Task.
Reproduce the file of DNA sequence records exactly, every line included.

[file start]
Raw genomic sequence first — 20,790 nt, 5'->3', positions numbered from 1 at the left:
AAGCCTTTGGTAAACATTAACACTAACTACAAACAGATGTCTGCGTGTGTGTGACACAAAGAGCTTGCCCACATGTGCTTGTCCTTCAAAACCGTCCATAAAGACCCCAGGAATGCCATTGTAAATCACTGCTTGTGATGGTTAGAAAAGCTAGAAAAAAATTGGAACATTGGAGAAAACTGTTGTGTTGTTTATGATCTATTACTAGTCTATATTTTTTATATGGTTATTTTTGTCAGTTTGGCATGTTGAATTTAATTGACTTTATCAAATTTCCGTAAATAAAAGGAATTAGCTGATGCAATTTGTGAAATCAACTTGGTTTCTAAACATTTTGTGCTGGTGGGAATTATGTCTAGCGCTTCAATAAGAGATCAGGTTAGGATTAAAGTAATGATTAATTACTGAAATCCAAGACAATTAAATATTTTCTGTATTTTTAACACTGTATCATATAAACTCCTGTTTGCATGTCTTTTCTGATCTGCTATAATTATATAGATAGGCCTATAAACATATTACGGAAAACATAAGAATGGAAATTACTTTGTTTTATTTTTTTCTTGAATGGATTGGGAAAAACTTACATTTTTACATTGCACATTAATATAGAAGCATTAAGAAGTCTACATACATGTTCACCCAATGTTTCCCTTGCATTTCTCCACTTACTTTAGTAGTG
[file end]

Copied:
Raw genomic sequence first — 20,790 nt, 5'->3', positions numbered from 1 at the left:
AAGCCTTTGGTAAACATTAACACTAACTACAAACAGATGTCTGCGTGTGTGTGACACAAAGAGCTTGCCCACATGTGCTTGTCCTTCAAAACCGTCCATAAAGACCCCAGGAATGCCATTGTAAATCACTGCTTGTGATGGTTAGAAAAGCTAGAAAAAAATTGGAACATTGGAGAAAACTGTTGTGTTGTTTATGATCTATTACTAGTCTATATTTTTTATATGGTTATTTTTGTCAGTTTGGCATGTTGAATTTAATTGACTTTATCAAATTTCCGTAAATAAAAGGAATTAGCTGATGCAATTTGTGAAATCAACTTGGTTTCTAAACATTTTGTGCTGGTGGGAATTATGTCTAGCGCTTCAATAAGAGATCAGGTTAGGATTAAAGTAATGATTAATTACTGAAATCCAAGACAATTAAATATTTTCTGTATTTTTAACACTGTATCATATAAACTCCTGTTTGCATGTCTTTTCTGATCTGCTATAATTATATAGATAGGCCTATAAACATATTACGGAAAACATAAGAATGGAAATTACTTTGTTTTATTTTTTTCTTGAATGGATTGGGAAAAACTTACATTTTTACATTGCACATTAATATAGAAGCATTAAGAAGTCTACATACATGTTCACCCAATGTTTCCCTTGCATTTCTCCACTTACTTTAGTAGTG